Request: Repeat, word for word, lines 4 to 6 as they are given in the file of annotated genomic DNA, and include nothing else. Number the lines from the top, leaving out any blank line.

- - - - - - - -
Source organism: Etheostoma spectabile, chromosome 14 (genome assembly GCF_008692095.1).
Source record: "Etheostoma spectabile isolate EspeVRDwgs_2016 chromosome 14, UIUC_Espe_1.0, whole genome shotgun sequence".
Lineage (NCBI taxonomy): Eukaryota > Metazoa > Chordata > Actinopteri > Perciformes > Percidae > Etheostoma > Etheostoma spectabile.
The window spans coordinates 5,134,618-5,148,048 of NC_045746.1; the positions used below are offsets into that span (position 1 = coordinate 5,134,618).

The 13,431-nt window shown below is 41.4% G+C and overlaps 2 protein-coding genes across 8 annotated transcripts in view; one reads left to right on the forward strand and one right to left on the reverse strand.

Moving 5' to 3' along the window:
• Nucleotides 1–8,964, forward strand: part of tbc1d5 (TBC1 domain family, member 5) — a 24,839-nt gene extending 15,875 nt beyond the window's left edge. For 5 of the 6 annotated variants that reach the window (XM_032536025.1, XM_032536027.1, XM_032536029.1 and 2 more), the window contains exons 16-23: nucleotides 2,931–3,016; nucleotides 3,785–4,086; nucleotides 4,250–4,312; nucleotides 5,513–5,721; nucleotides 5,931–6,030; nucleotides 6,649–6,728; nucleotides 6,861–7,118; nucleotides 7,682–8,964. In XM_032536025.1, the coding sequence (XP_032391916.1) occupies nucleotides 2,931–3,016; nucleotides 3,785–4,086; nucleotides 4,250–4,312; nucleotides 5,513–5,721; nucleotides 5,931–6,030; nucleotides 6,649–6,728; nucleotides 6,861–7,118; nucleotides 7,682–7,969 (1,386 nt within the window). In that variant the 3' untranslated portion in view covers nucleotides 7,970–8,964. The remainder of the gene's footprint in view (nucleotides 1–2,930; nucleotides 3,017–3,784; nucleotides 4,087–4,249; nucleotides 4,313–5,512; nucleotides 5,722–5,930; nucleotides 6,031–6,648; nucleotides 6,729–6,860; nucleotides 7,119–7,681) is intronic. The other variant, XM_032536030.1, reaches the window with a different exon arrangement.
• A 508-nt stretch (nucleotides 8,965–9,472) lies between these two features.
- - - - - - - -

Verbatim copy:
The window spans coordinates 5,134,618-5,148,048 of NC_045746.1; the positions used below are offsets into that span (position 1 = coordinate 5,134,618).

The 13,431-nt window shown below is 41.4% G+C and overlaps 2 protein-coding genes across 8 annotated transcripts in view; one reads left to right on the forward strand and one right to left on the reverse strand.

Moving 5' to 3' along the window: